Sunday, May 10, 2009

Abiding: A Sermon for for Mother's Day on John 15:1-8

Once upon a time, there was… a nothing, a collection of cells, a point suitable for the head of a pin. It was you, it was me. We were that small. We were that contingent. We were that fragile, that the tiniest puff of a breeze could blow our tiny selves all to smithereens, to kingdom come. But… you and I, long before we had agency or identity, we had something going for us. We had a nest. We had a place to rest. In technical terms, our blastocyst selves found an endometrial wall into which we were able to implant. We found a place to live, a place to grow, a place to abide. That place was inside a mother.

When I hear Jesus’ words in today’s passage, when he tells us, “Abide in me,” I can’t help thinking of the place, the person in which each one of us was able to abide, our biological mothers. Who abides more truly and literally in someone than a baby abides in the womb that carries and nurtures it for nine months? Abide in me, says Jesus, and I think, “Like a baby abides in its mother.”

It is still Easter! We are in the fifth week of the resurrection season, and our understanding of resurrection keeps unfolding, as week after week we hear stories and words designed to help us move more fully into awareness of what that means. What is the resurrection life? Interestingly, the words we read from the gospel of John this morning are words spoken by Jesus before his death. This is from a passage that scholars call “the Farewell Discourse,” several chapters in which Jesus is talking to his friends, giving them all his wisdom, just prior to his arrest.

It might be worthwhile to say a bit here about the gospel of John. There are four gospels, and scholars usually group three of them, Matthew, Mark and Luke, together; those three are called “the synoptic gospels,” meaning, they all have roughly the same outlook. There are differences, to be sure, but essentially, the gospels of Matthew, Mark, and Luke are connected. They share sources, they share many of the same stories and parables, miracle accounts and timelines. One of the most interesting things about the synoptics is how they portray Jesus. They show us a Jesus who doesn’t say a whole lot about who he is, and when others try to talk about it he hushes them up, especially the Jesus of the gospel of Mark.

Then there is the fourth gospel, the gospel of John. It is strikingly different from Matthew, Mark and Luke. It contains many stories that are not found in those gospels. It has a three-year timeline, as compared with their single year. And, in what I find to be the single greatest difference between John and the synoptic gospels, Jesus talks about himself. A lot. In fact, in John, we have a Jesus who is constantly making these “I am” statements. “I am the vine.” “I am the bread of life.” “I am the good shepherd.” “I am the gate.” “I am the living water.” Far from trying to keep his identity, his nature, on the down-low, the Jesus of John is all too ready and willing to shout it from the rooftops—or in the temple courtyard. That’s what gets him in trouble, in the end. It’s not an identity people are comfortable with.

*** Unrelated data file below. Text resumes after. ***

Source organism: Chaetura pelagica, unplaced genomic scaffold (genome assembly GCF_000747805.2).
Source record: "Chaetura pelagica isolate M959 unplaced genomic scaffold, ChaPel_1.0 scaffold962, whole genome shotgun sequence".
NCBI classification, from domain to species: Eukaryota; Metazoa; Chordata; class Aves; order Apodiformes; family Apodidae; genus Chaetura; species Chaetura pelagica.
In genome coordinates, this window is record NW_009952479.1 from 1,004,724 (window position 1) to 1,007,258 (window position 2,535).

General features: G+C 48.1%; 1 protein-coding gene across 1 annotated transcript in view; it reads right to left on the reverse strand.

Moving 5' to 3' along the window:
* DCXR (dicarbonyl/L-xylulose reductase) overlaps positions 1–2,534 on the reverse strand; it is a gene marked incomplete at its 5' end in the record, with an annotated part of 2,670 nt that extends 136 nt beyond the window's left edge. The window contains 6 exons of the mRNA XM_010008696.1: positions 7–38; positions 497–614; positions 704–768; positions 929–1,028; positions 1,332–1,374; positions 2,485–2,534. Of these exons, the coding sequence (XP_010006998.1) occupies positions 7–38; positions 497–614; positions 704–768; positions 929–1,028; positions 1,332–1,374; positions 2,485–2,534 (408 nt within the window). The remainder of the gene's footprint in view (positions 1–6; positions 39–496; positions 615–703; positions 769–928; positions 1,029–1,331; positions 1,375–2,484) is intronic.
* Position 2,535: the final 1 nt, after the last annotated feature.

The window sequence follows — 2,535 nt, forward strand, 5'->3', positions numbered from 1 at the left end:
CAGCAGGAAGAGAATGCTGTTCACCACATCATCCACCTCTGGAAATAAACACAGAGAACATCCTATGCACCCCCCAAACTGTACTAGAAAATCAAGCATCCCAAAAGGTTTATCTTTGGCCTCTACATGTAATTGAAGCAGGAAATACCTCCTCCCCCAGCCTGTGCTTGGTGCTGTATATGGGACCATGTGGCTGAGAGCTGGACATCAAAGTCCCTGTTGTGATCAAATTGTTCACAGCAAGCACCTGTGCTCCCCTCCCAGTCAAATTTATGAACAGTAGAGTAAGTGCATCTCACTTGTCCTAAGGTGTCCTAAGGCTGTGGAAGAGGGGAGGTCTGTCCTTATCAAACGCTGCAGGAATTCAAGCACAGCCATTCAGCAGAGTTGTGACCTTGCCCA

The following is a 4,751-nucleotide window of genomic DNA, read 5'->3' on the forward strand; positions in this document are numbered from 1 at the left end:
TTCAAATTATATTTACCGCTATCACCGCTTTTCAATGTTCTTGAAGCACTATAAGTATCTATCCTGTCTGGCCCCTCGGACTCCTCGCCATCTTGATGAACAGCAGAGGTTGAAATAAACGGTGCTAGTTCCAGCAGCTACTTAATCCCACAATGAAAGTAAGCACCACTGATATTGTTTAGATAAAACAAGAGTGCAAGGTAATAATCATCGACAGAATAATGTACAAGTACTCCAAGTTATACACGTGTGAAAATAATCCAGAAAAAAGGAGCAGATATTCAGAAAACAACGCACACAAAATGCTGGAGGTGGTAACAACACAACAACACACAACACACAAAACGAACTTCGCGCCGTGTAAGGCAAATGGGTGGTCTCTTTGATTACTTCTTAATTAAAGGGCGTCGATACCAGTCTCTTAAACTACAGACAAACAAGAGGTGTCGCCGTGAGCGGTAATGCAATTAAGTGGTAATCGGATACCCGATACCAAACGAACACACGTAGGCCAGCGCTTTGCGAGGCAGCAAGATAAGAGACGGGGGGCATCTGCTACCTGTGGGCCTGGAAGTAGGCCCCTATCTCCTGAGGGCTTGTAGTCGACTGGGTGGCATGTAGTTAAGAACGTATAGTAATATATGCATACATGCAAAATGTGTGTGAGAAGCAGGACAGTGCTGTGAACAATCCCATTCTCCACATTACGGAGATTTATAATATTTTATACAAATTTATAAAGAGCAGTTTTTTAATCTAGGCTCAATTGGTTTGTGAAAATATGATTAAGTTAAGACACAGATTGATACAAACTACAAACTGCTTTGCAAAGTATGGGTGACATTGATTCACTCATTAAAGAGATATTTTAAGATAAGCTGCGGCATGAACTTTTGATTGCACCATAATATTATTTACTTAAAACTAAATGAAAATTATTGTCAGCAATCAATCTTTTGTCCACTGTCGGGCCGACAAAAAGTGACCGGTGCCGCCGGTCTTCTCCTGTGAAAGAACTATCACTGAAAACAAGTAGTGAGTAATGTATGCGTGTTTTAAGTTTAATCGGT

There’s something else I believe to be true about the gospel of John. I think John’s portrayal of Jesus is saturated with the resurrection, all the way through. John’s Jesus is a Jesus who seems already to have lived the whole story, and come out the other side. He has all the answers. I think this is why, in this year focused mostly on the gospel of Mark, the lectionary provides us with these passages from John during the Easter season. As we are opening ourselves to trying to understand what the resurrection means, how and why it matters, we have Jesus’ words from John spelling it out for us.

Abide in me, says Jesus, as I abide in you. One truth about the resurrection, then, is this: now we have an opportunity for a connection with Jesus, a relationship with him, which goes beyond the superficial. We are invited, in and through the resurrection, to go beyond following Jesus, beyond imitating him or emulating him, to go beyond wanting to be close to him. We are invited to literally welcome Jesus into our very selves. And that relationship goes both ways. We welcome Jesus into us, and Jesus welcomes us into him.

This is a relationship that bears such intimacy, frankly, it makes us, many of us, just a little uncomfortable. What does it meant to abide in Jesus? What does it mean that he abides in us? Maybe a return to that metaphor of motherhood can help.

Julian of Norwich is revered as one of the great Christian mystics of the Middle Ages. In the year 1373 Julian was just 30 years old, and she became gravely ill, a “sickness unto death.” On May 8th of that year, the 3rd Sunday after Easter, she was visited by her priest, who had given her the last rites. After this visit, the pain left her and she experienced a series of something she called “showings,” what we might call visions. For twelve hours she received 15 visions of God’s love. Here is what she has to say, describing some of these “showings.”

It is a characteristic of God to overcome evil with good.

Jesus Christ therefore, who himself overcame evil with good, is our true Mother. We received our ‘Being’ from Him ­ and this is where His [Motherhood] starts ­ And with it comes the gentle Protection and Guard of Love which will never cease to surround us.

Just as God is our Father, so God is also our Mother. [1]